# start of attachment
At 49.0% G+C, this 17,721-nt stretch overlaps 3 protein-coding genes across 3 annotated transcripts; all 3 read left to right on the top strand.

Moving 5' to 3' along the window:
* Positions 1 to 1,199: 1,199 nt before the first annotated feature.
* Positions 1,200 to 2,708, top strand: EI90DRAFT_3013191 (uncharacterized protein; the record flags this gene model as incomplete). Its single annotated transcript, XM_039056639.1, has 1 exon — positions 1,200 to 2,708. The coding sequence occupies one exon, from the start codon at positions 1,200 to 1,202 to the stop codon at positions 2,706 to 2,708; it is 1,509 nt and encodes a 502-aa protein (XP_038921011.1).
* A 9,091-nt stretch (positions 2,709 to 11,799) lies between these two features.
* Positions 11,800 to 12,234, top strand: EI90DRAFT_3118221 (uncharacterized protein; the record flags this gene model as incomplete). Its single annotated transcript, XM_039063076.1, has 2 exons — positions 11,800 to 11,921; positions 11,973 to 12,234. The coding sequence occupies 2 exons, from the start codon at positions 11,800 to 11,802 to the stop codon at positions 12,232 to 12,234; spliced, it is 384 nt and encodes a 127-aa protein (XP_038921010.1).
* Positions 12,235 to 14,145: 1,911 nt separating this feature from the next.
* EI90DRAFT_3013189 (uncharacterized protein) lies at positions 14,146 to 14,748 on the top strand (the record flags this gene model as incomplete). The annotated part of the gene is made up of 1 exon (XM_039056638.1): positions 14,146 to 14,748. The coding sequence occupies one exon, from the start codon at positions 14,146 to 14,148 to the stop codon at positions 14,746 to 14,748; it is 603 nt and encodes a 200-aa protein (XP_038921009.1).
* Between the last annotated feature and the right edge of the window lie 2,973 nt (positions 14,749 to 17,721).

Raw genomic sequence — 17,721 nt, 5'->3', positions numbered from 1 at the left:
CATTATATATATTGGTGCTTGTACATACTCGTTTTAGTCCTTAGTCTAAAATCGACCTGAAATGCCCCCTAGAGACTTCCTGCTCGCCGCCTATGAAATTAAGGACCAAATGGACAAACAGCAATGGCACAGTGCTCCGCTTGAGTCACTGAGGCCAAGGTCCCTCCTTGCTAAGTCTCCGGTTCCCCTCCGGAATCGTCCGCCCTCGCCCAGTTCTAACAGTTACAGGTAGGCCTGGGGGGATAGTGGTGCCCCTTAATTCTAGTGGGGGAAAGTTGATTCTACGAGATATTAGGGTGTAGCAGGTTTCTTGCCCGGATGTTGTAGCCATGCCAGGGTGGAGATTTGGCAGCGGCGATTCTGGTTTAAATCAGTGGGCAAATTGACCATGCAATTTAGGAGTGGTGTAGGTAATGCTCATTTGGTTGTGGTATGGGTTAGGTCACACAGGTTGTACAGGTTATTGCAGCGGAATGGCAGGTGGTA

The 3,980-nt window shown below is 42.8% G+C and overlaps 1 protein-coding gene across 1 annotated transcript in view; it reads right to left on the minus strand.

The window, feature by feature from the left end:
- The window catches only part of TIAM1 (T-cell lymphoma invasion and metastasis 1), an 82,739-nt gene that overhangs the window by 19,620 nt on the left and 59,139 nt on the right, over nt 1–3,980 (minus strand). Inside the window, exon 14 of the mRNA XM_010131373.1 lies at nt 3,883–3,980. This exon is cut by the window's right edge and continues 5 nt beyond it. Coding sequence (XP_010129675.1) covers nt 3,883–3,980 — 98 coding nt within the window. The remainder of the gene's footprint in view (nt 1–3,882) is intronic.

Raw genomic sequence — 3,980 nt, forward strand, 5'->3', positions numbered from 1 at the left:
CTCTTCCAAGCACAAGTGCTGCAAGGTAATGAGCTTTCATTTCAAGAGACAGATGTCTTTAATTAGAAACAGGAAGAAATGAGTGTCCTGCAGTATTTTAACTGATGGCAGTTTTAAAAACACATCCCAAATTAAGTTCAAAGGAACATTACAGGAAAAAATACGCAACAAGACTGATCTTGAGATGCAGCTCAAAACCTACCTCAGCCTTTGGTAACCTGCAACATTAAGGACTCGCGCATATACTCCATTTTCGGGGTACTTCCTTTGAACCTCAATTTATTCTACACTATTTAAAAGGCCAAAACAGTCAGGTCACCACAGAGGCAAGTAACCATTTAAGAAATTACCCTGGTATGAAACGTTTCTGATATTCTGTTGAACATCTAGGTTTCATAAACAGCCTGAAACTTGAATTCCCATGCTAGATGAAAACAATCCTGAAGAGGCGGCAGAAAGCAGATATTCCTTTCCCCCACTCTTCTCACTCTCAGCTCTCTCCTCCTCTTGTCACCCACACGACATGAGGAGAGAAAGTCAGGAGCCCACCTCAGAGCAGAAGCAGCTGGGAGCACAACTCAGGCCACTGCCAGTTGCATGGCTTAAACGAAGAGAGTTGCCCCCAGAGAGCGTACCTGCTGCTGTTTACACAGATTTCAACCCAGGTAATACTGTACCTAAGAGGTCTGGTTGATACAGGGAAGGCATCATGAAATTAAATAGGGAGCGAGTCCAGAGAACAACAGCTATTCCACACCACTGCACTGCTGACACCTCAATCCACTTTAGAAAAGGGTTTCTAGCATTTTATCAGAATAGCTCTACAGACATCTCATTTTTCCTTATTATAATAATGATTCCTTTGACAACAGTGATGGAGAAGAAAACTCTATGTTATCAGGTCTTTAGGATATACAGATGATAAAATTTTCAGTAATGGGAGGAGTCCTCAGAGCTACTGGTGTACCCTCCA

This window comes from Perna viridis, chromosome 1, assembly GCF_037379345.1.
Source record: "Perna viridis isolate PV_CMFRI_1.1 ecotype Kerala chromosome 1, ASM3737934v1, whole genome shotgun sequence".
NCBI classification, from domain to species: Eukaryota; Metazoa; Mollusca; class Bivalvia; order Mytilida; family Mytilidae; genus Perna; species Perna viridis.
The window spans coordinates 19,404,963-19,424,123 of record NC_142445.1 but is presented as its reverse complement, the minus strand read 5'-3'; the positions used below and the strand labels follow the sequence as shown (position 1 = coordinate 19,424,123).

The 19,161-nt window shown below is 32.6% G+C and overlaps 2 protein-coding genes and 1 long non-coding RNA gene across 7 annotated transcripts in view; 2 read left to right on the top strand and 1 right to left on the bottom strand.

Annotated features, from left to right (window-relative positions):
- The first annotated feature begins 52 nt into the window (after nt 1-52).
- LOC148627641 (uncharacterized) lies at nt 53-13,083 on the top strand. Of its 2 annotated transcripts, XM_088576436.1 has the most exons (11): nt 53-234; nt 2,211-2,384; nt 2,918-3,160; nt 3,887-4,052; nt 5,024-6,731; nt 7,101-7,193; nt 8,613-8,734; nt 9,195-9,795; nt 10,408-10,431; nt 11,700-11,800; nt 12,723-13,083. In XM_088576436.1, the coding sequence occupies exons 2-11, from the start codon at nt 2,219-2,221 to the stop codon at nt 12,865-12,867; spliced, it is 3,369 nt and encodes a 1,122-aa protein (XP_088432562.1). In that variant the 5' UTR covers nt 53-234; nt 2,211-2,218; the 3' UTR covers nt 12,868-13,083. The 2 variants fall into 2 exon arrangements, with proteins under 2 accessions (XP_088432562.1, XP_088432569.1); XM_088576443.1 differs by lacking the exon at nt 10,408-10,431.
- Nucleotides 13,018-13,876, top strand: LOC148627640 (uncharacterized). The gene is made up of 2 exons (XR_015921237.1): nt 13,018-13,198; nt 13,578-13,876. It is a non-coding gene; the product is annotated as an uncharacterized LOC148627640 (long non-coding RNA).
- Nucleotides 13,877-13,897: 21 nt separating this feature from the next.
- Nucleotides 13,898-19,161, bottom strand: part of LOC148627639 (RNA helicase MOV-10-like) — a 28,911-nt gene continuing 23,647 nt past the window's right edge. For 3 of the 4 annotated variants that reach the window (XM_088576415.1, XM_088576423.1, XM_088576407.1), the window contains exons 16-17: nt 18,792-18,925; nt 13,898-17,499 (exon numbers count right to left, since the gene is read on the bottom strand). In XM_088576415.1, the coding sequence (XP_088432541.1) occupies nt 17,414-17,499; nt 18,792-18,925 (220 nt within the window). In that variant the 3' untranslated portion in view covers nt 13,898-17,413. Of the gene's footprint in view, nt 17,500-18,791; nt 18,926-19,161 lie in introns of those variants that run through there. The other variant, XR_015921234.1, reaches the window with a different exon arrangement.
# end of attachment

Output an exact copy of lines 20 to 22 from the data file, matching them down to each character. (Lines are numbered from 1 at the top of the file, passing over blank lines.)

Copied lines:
The window spans coordinates 19,404,963-19,424,123 of record NC_142445.1 but is presented as its reverse complement, the minus strand read 5'-3'; the positions used below and the strand labels follow the sequence as shown (position 1 = coordinate 19,424,123).

The 19,161-nt window shown below is 32.6% G+C and overlaps 2 protein-coding genes and 1 long non-coding RNA gene across 7 annotated transcripts in view; 2 read left to right on the top strand and 1 right to left on the bottom strand.

Annotated features, from left to right (window-relative positions):